Turkey is blessed with glorious sunshine for much of the year. Beyond then sun, sea and ancient ruins lies the working landscape.
Along the Aegean and Mediterranean coasts, industrial, residential and recreational land use compete with agriculture, pushing the orchards, fields and farmland further inland. The three largest cities are Turkey’s focal points. Istanbul, Ankara and Izmir have become major urban centres by historical chance as well as by design. Following the foundation of the Turkish Republic after World War 1, these cities became the focus for social and business life.
Industry and business clustered in the established commercial centres of Istanbul and Izmir while the apparatus of the government built itself a new capital inland in Ankara.These cities contain the country’s most respected universities, conservatories, theatres and concert halls. Jewish and Christian communities, and immigrants from different parts of the Ottoman Empire add diversity to the cities, contributing to the human mosaic so characteristic of Anatolia. The typical Turkish intellectual urbanite men and women have many things in common with their kind elsewhere in the world and they can be easygoing, fun-loving companions on your expeditions.
They are well-travelled, bilingual and have a high degree of tolerance, yet are ready to voice their opinions on weighty issues. However, you should also know that deep down they share values common to all Turkish people, such as a belief in the integrity of the family, loyalty and obligation to country and community, fairness in dealing with other human beings, hospitality, and respect for tradition.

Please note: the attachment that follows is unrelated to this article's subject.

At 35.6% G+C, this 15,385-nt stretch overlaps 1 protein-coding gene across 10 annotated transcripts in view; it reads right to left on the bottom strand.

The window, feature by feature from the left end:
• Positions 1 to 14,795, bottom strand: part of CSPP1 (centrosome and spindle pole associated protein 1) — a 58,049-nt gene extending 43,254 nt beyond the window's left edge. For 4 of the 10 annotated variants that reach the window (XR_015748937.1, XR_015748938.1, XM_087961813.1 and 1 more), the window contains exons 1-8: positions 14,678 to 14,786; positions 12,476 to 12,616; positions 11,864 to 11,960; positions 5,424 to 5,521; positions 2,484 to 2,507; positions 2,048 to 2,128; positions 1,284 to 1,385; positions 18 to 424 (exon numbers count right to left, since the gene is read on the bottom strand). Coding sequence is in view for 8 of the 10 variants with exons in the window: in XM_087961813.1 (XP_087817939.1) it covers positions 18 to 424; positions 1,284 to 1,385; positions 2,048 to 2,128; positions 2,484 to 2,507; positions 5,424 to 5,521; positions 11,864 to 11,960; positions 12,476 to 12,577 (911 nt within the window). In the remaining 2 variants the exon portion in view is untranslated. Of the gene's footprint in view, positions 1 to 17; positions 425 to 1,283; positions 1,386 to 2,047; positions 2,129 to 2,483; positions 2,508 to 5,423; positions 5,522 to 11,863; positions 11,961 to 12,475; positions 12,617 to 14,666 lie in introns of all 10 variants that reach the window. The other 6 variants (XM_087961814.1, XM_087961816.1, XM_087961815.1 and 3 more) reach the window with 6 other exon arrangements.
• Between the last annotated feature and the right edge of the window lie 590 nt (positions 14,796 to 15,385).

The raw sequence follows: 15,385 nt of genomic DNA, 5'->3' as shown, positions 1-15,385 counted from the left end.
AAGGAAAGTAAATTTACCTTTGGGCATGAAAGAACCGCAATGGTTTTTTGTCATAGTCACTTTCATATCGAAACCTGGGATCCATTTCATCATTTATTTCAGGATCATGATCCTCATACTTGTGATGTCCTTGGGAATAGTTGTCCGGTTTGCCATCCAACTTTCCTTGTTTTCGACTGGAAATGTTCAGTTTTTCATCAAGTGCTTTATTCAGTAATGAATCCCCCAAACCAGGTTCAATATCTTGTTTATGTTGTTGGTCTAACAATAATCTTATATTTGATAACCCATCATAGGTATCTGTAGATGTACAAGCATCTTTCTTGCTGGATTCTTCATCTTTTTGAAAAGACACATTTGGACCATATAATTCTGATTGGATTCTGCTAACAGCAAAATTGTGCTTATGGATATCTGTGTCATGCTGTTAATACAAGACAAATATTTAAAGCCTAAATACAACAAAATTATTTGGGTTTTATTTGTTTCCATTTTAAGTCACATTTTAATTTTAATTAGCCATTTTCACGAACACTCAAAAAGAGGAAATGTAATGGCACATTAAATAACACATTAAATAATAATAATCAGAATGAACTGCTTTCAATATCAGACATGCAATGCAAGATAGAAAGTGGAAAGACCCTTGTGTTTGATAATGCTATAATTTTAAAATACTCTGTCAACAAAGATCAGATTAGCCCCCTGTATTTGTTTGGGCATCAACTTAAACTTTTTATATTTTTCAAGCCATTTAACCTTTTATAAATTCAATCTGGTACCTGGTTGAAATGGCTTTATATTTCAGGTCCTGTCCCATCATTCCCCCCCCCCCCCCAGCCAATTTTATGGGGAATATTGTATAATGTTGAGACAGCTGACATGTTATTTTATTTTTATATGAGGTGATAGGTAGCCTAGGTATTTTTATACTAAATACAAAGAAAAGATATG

The Working Landscape
Beyond then sun, sea and ancient ruins lies the working landscape. Turkey Kiz Kulesi IstanbulAlong the Aegean and Mediterranean coasts, industrial, residential and recreational land use compete with agriculture, pushing the orchards, fields and farmland further inland.
The rural scenery radiates with honesty and health and enhances the travellers experience. As the motherland of wheat, the taste of ordinary turkish bread surpasses any other when eaten freshly-baked. The orchards, vineyards and vegetable fields grow delicate and vibrant crops in addition to which rice, cotton, sugar beet, tobacco and potatoes are the most common produce. This diversity and abundance of food products have contributed to the richness of theTurkish cuisine. Almost all neighbourhoods have weekly farmer’s markets in addition to small grocery stores, fruit and vegetable stands, butchers, bakeries and florists. If you happen to see a farmer’s market stop, explore and taste some of the fruit and vegetables. This is how they were meant to taste before civilzation came up with genetic engineering! Each resort has a market day selling both fresh fruit and vegetables and also a whofe host of leather goods, tee-shirts, souvenirs etc. and are well worth a visit. Please ask your representative for details of the market in your area.